The other thing that I used from my preaching class was the suggestion of how to formulate the point you're trying to get across. The text we read for the class was Thomas Long's Exegetical Method for Preaching, and I think it was out of that text that the professors for our class suggested we formulate three main things in order to hone in on what point we wanted to make and how we were going to make it: Focus, Function and Form. (They even all start with the same letter, like a good 3-point sermon...) Cheesiness aside, it's actually really helpful. The form is a single-sentence summary of what the sermon is about. The function is a single-sentence summary of what you want the hearers to experience, what you want it to do to them. The form is how you're going to deliver the message--so it could be a 3-point sermon, it could be expository or narrative or dialogical or what have you. My focus, function and form were as follows:

Focus: Mary anointed Jesus as Messiah, but as a Messiah who was going to die.
Function: Self-examination of times we try to co-opt Jesus and his message in order to gain something for ourselves (Judas), or we simply misunderstand what Christ is calling us to do (disciples), or sometimes, like Mary, we don’t understand but we get something profoundly right. Recognition that we all have gifts to offer, but we can't offer them with strings attached—only offering them to the Messiah we expect or desire--but must offer them to the true Messiah, even unto death.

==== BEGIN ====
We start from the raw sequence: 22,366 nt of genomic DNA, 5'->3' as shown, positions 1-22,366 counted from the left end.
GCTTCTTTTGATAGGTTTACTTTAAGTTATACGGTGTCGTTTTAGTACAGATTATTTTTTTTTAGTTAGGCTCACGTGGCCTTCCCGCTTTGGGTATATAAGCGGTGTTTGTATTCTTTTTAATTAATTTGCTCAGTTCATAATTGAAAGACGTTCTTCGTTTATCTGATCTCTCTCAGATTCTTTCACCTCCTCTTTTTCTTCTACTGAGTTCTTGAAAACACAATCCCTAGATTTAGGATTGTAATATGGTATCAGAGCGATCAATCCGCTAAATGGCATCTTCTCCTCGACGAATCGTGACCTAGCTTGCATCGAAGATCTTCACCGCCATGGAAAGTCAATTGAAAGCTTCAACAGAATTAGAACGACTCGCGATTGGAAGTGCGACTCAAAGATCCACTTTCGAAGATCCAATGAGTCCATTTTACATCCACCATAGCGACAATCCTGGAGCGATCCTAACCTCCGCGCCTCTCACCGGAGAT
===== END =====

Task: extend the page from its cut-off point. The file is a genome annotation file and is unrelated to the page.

Form: Intro, read the text, ask for people's initial thoughts and what stands out; develop characters, ask who people relate to and why and give space for them to answer. Do a little wrap-up; queries to go into open worship.

One other major thing I had to do to prepare was to discern, like in unprogrammed worship, which message was for me alone, which might be something I needed to share with a few friends, and which message was for the group that would be gathered there on Sunday morning. When I wrote "part 2" about preparing this message, most of what I wrote was stuff that I was dealing with or I was interested in, but it wasn't really what I needed to share with the gathered group.

At the same time, I wanted at least some of what I shared to be personal, because others connect better with it if they can tell you're not just preaching at them, you're speaking from your heart about what you're working on, and you're willing to be open and vulnerable before them and before God. It gives them freedom to do so as well, I think. So I tried to incorporate things that were challenging me about the passage, but the main thing I wrote about in my last entry (about "the poor you always have with you") actually didn't end up in the message at all.

This was the first time that I preached where I tried to make it more of a teaching or guided prayer time, rather than just giving a 20-minute sermon straight through. The "Form" I listed above is basically what I did, pausing twice to have people share on pre-determined questions I posted with Keynote on the screen behind me.

Tomorrow I'll post about how the service actually went, how I felt before and during, and moments I was aware of the Spirit or not.

1 comment:

Paul said...

Having heard the sermon, this is very helpful to hear your process. I'm in the midst of reading a book called "Communicating for a Change," suggested to me by Dick Sartwell. Interesting and helpful. Hits on some of the same stuff you mention in your three "Fs."